Alice Thomas, M.Ed., is the founder, president and CEO of the Center for Development and Learning (CDL). Alice’s work is guided by a steadfast belief that all children, regardless of how they look, where they come from or how they learn, can and will achieve school success when provided with highly effective teachers and positive, supportive learning environments. In addition to executive duties, she facilitates professional learning for school leaders, teachers, and related specialists. Alice previously served as a teacher, counselor, and intervention specialist. She has taught university graduate courses on differentiating instruction for struggling students. She is a Learning Forward Academy graduate. She is the creator and director of the annual evidence-based Plain Talk about Literacy and Learning Institute. Alice is coauthor of the Plain Talk about Learning professional learning curriculum, the Right from Birth parent/caregiver training curriculum, and the Teens & Tots curriculum; and editor of CDL’s online blog. Alice completed a fellowship in neurodevelopmental variations at the University of North Carolina – Chapel Hill, and doctoral level studies in change leadership at the University of Toronto. She is the recipient of the New Orleans Children’s Defense Fund’s Champions for Children award and the International Dyslexia Association’s 2013 Presidential Award for Excellence.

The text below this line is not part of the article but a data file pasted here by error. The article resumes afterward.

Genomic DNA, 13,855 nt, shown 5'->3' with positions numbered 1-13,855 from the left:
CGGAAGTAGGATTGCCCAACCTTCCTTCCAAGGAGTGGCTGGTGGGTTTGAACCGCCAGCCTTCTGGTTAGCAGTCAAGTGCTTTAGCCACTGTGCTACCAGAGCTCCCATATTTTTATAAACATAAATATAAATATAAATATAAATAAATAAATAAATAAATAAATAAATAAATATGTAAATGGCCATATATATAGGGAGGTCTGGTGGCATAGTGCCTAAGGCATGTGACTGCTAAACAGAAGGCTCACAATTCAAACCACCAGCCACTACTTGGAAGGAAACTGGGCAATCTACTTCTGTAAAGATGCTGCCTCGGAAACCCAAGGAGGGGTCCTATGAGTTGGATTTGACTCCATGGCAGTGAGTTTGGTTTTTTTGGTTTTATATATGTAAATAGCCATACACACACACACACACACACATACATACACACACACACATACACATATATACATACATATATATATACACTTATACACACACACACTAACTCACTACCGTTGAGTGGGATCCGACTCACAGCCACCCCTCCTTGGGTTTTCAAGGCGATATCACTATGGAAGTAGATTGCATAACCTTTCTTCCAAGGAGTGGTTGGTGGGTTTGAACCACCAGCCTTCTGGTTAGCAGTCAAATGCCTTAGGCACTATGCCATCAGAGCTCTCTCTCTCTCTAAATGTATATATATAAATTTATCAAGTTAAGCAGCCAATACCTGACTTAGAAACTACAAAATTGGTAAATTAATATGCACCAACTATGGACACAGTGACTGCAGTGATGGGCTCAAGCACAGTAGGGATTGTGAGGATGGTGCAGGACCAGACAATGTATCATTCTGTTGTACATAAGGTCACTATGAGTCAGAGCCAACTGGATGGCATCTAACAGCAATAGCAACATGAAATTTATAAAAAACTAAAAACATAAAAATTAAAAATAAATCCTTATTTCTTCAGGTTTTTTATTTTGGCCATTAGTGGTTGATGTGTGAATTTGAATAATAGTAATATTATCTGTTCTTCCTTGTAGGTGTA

Eric Tridas, M.D., FAAP, is the Medical Director of the Tridas Center for Child Development and President of Developmental and Behavioral Pediatrics Consultants, Inc. He is a Developmental Pediatrician who specializes in the diagnosis and management of handicapping conditions including ADHD, learning differences, dyslexia, autism spectrum disorders, intellectual disabilities and other neurodevelopmental and behavioral problems. He completed his fellowship in Ambulatory Pediatrics with emphasis on Developmental Disabilities at the Children’s Hospital Medical Center in Boston. During that time he held an appointment as a Teaching Fellow at Harvard University. Dr. Tridas completed his residency in Pediatrics at the Children’s Hospital of Buffalo. He graduated from the University of Puerto Rico, School of Medicine in 1977. He is President of the International Dyslexia Association. Dr. Tridas is also the State Medical Director for Pediatric Health Choice-Prescribed Pediatric Extended Care Facilities (PPEC). He is on the board of directors of Artista’s Cafe, a non-profit organization that employs adults with autism spectrum disorders. Dr. Tridas is a founder and partner of Tridas, LLC, a software company that developed the Tridas eWriter, an application for web based structured interviews of caregivers and teacher’s that generates a customized evaluation report. He lectures nationally and internationally on topics such as dyslexia, learning disabilities, ADHD, autism spectrum disorders, executive functions and other behavioral and developmental pediatrics related subjects. Dr. Tridas edited a book for parents titled From ABC to ADHD: What Every Parent Should Know About Dyslexia and Attention Problems.